5 Myths About Painkillers You Need to Stop Believing

December 15, 2016

There are a lot of myths revolving around painkillers, mostly fueled by negativity. Whether there’s a pharmaceutical company trapped in a nasty scandal over one of their drugs or the paparazzi revealing that a celebrity had a secret addiction, painkillers have, for better or worse, received a bad reputation. There are some very common myths that contributed to the negative perception painkillers received. We’re going to debunk the five most common myths about painkillers, starting with: 

Myth 1: Painkillers kill the pain – don’t let the name fool you. Painkillers might help the pain subside, but they don’t target the root cause of your pain. For example, let’s say your left hamstring feels sorer than usual after a leg workout. You might take some aspirin so you don’t feel the pain anymore. But if you’re not using a foam roller, applying a cold compress, or resting your hamstring, the aspirin will not be effective. 

Myth 2: More painkillers = better results – This myth applies to any medication, not just painkillers. The reasoning behind this myth is that if take more of the prescribed dosage, the medication will be more effective and alleviate your symptoms quicker. But that’s just not how any medication works. You may experience faster relief by upping the dosage from say 1 pill to 2. But if you make it a habit of taking more medication than necessary, you will develop a tolerance for the drug and it will lose its effectiveness fast.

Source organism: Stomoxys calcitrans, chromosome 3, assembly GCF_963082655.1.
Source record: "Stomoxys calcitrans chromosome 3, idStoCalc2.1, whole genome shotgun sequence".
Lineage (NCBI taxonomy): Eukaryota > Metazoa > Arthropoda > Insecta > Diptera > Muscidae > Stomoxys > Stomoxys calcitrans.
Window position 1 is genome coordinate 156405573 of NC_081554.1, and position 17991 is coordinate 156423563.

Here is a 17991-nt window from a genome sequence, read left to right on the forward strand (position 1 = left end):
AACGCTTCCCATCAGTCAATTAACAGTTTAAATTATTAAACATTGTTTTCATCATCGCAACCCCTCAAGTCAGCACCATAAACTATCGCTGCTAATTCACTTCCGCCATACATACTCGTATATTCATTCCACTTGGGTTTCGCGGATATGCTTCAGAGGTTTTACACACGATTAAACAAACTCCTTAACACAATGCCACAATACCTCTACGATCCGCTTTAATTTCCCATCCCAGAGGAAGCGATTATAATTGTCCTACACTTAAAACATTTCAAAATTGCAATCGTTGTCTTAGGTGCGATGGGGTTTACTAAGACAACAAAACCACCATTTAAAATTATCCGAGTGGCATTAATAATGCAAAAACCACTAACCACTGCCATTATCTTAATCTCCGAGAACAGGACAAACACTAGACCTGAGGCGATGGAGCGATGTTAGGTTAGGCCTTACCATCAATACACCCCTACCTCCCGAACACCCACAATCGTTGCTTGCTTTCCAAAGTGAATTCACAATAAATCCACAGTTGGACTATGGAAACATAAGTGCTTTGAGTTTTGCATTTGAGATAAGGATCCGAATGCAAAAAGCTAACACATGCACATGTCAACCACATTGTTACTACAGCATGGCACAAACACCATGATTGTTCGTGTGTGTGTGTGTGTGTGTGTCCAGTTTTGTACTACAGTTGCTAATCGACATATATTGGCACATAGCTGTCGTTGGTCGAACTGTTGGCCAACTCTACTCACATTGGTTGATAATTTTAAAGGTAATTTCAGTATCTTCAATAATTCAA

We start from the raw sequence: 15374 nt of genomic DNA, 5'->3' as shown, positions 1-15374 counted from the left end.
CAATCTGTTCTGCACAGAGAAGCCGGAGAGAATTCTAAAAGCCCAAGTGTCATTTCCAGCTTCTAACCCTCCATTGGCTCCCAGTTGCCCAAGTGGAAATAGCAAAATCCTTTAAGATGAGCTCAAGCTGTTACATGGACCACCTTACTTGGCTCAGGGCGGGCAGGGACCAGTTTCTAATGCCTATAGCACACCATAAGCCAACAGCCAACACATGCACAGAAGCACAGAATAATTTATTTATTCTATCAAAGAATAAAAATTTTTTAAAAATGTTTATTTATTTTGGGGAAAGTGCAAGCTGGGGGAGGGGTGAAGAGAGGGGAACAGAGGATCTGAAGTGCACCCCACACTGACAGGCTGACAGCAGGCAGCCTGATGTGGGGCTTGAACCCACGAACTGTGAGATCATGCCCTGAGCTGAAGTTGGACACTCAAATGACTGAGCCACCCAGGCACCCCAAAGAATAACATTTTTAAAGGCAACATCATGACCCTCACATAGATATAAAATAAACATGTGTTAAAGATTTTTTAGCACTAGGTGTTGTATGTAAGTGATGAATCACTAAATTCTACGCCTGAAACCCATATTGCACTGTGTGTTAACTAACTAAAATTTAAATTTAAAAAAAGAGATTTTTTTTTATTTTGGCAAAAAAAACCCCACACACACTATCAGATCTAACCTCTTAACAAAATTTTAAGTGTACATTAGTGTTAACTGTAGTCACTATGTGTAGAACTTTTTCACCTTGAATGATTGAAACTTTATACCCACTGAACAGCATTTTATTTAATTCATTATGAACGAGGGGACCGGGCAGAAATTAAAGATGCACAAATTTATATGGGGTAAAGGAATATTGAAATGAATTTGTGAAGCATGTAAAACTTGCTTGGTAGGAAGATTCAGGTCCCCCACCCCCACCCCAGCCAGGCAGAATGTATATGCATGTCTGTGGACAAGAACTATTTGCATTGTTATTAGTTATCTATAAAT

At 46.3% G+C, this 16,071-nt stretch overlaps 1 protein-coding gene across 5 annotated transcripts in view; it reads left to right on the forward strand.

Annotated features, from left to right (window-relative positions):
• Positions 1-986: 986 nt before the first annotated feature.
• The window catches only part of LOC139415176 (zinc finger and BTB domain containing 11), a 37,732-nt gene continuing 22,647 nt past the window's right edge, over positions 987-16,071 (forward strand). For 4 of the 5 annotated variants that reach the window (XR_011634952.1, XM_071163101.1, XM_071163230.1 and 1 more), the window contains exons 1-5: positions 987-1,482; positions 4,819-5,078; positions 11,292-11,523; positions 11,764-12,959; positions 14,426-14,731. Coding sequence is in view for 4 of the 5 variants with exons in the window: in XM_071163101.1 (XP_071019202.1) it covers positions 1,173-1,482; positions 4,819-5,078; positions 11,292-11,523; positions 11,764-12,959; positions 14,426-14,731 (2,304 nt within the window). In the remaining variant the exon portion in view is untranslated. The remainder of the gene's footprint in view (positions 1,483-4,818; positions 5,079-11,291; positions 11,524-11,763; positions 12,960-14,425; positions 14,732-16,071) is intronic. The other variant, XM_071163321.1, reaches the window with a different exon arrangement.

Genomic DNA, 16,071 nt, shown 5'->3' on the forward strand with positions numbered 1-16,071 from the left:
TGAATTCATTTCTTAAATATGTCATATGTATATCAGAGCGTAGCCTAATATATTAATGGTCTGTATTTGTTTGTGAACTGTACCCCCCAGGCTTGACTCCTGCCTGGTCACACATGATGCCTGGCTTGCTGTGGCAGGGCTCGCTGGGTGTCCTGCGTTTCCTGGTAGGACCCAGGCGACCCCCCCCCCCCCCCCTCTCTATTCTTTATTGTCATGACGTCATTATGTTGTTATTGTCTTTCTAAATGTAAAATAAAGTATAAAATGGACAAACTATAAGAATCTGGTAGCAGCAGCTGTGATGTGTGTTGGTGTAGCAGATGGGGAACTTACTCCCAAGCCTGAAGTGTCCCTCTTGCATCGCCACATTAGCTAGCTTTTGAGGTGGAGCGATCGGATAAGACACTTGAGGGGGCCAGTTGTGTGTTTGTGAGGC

Myth 3: Painkillers turn people into addicts – prescription pain medications are potentially addictive. But not everyone will fall victim to the addictive nature of prescription drugs. Every person has a different chemical makeup and will experience different reactions to taking these prescriptions. It doesn’t matter how long or short your prescription is; one prescription will not turn you into a painkiller addict. 

Myth 4: No consequences – Every painkiller has potential side effects. The possibility of experiencing those side effects is relatively small, so we usually don’t pay them much heed. But, if we continue taking painkillers after the prescription has been exhausted, the possibility of those side effects going into effect becomes even more likely. Don’t take painkillers if you don’t have to.

Myth 5: Avoid painkillers altogether – Painkillers are still effective for short-term treatment; there’s no need to be afraid of them. Before you begin a painkiller regimen, do as much research as possible. Talk to your doctor to get as much information as you can about different pain medication and techniques you can use. A good doctor will want you to get better, and they wouldn’t steer you to a direction where your initial pain is gone, but got replaced with something else thanks to painkillers. 

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